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Homophones – For want of a better word

Homophones – For want of a better word

If you are trying to be as good as your word, it pays to choose the right word in the first place. That can be tricky with English vocabulary. The language is loaded with words that sound alike but are spelled differently (homophones).

Same sounding-phrases

English also boasts many words which share similar but not identical meanings.

It’s incredibly easy to make mistakes, even for well-educated native speakers. Spell-checkers certainly won’t pick up most of the potential errors and enormous care must be taken when translating texts into English.

Below are some of the most commonly confused and misused words in the English language.

stay up late

Affect and Effect

Confusion reigns (not rains!) with these two words. Affect is usually a verb whereas effect is a noun. They are both used when talking or writing about the consequences of a particular action.

I am concerned that your lack of sleep will affect your ability to study.

Before you decide to stay up late, consider the effect of this on your studies.

Compliment and Complement


You’d be very rich if you were given a pound or Euro every time one of these words was misused. Compliment is a verb or a noun and means to say something nice about someone or something.

He complimented his girlfriend on her artistic skills.

Complement is also a verb or a noun and suggests that two or more things go well together

The sofa complements the colour of the wall.

Bear and Bare

These two little words seem to confuse everyone. Bear is a verb and a noun with multiple meanings.

As a noun, bear refers to large furry animals of the grizzly and polar variety.

I saw a large grizzly bear by the river.

As a verb, bear means to endure or to support a heavy weight.

I can’t bear the pain of this injury.

The beams will bear the weight of the roof.

On the other hand, Bare is an adjective or a verb which means to be naked or uncovered.

I like to have bare arms to show off my tattoos.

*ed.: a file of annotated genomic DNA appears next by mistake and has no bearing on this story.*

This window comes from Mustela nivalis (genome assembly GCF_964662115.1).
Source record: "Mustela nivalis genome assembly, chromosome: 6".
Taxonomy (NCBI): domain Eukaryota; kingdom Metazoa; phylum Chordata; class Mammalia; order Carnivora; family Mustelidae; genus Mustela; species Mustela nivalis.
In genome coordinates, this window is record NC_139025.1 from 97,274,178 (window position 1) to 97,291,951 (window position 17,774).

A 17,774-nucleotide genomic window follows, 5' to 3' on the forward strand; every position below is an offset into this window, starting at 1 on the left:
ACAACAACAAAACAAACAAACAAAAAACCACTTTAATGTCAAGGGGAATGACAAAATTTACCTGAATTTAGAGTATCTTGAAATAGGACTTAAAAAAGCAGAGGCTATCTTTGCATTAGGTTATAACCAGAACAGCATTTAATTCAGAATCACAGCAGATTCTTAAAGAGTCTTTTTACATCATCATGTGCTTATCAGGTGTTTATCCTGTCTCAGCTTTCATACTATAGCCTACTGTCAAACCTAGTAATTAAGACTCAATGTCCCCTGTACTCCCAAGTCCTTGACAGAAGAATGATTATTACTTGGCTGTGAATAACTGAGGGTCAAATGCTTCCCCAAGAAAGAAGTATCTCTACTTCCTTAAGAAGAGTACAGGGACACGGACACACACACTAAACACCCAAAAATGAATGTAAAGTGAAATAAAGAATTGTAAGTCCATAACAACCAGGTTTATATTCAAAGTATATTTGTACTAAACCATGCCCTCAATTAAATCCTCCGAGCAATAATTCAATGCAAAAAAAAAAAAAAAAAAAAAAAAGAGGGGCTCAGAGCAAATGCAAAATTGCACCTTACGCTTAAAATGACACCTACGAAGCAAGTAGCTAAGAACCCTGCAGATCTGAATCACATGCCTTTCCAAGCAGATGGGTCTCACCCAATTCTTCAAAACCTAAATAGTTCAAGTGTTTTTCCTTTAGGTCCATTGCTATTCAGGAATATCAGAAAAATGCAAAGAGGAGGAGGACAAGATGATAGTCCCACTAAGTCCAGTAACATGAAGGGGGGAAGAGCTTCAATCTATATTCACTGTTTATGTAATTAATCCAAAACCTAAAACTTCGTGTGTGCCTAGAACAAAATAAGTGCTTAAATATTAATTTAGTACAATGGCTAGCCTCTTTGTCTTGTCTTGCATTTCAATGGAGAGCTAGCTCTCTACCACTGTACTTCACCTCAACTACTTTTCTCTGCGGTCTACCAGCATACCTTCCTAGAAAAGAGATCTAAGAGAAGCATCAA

Stationary and Stationery

It’s always a nightmare when two words sound identical but have completely different meanings. Stationary is an adjective which means motionless.

The traffic on the main road was stationary.

Stationery is a noun which refers to writing materials including paper and envelopes.

I need to buy stationery as I have several letters to write.

Assure, Ensure and Insure

car insure

This trio of words never ceases to cause confusion. It’s incredible how often the three words are misused.

Assure is a verb which means to tell someone that something is definitely going to happen or is definitely true.

I can assure you that I will arrive on time.

Ensure is also a verb and means to make sure of something.

I tried to ensure that I arrived on time.

Insure is a verb which means to take out an insurance policy.

I need to insure my new car.

A word to the wise

We could have cited (not sited!) many other examples of English words which cause confusion. Sometimes the differences between these words is nuanced and so errors may not be noticed. However, mistakes can be obvious and completely change the meaning of a sentence. A poor choice of words matters little in casual conversation. But errors could prove to be hugely problematic if they feature in legal documents and instruction manuals.

It pays to find the right words and software won’t always find them!

#englishgrammar #homophones

James Myatt

3 min read

Jul 6, 2020



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